Public benefit organisations – the tax treatment of income derived from trading activities

Public benefit organisations (PBOs) play an important role in society as they relieve the financial burden on the state to undertake public benefit activities. Tax exemptions and deductions are available to assist PBOs achieve their objectives. The sole or main object of a PBO must be to conduct a public benefit activity. The PBO’s public benefit activity must, in accordance with s30 of the Income Tax Act, No 58 of 1962 (Act), be carried out in a non-profit manner and with an altruistic or philanthropic intent. Consequently, a PBO which carries on a public benefit activity with the sole purpose of making a profit will act contrary to the fundamental objective of a PBO. However, in a situation where a PBO, as part of undertaking a public benefit activity carries on a business undertaking or trading activity and earns income, is the PBO contravening the provisions of s30 of the Read More …

VAT status of payments to welfare organisations clarified by the High Court

Author: Gerhard Badenhorst (Tax Executive at ENSAfrica) The SA Red Cross Air Mercy Service Trust (“the Trust”) approached the High Court for a declaratory order regarding the value added tax (“VAT”) status of payments it receives from the health departments of provincial governments to provide air rescue services as and when required. In its judgment delivered on 6 May 2015, the High Court found in favour of the Trust that the payments qualify for VAT at the rate of zero per cent. It was common cause that the Trust is a welfare organization and that its activities constitute welfare activities, being the rescue or care of persons in distress.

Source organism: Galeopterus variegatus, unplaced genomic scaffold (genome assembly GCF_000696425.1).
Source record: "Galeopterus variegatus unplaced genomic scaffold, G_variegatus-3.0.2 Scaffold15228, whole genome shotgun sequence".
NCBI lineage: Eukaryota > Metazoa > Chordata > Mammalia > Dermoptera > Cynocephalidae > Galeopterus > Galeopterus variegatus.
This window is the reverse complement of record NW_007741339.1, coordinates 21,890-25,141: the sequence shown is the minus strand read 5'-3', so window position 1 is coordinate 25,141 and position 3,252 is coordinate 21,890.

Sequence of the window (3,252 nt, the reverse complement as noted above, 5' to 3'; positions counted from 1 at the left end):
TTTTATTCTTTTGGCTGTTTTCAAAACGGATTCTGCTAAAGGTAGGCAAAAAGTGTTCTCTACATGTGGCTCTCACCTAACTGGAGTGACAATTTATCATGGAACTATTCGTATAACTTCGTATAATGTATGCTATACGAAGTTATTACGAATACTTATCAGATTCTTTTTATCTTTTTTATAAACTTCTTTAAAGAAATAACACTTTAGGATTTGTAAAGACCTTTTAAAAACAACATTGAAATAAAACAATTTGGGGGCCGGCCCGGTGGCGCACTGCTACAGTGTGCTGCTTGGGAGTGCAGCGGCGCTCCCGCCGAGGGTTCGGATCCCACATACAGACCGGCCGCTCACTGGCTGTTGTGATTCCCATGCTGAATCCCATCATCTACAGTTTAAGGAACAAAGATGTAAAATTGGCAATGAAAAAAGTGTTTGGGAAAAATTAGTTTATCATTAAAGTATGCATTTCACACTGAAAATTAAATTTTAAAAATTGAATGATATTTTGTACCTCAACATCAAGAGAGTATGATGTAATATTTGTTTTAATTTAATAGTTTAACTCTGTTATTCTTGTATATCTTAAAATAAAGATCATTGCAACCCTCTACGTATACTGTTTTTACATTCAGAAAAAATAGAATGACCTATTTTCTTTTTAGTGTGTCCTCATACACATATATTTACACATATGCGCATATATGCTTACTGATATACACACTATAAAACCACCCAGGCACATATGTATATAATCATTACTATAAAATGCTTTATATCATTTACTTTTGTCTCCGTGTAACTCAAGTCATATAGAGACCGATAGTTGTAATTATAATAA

No tax on SA’s flying doctor – court

Author: Ilse de Lange (The Citizen) The SA Red Cross Air Mercy Service Trust was a welfare organisation and did not have to pay VAT on its services, the North Gauteng High Court in Pretoria has ruled. The trust approached the court for relief after the SA Revenue Service (Sars) ruled two years ago it had to pay 14% VAT on the fixed monthly fee and hourly rates for each flight they received from provincial government.

Binding Ruling – Conversion of a PBO to a for-profit Company

In Binding Private Ruling 188 (‘BPR’) SARS recently dealt with the conversion of a tax exempt Public Benefit Organisation (‘PBO’) to a for-profit company. Parties to the proposed transaction were a company incorporated in a foreign country and limited by guarantee, which is registered in South Africa as an external company (the ‘Applicant’ or ‘Applicant PBO’) under section 23(1)(a) of the Companies Act, 2008, and a PBO under section 30 or the Income Tax Act (‘the Act’). Section 30 governs PBOs in the Act.

Conversion of a PDO to a for-profit Company

In Binding Private Ruling 188 (‘BPR’) SARS recently dealt with the conversion of a tax exempt Public Benefit Organisation (‘PBO’) to a for-profit company. Parties to the proposed transaction were a company incorporated in a foreign country and limited by guarantee, which is registered in South Africa as an external company (the ‘Applicant’ or ‘Applicant PBO’) under section 23(1)(a) of the Companies Act, 2008, and a PBO under section 30 or the Income Tax Act (‘the Act’). Section 30 governs PBOs in the Act.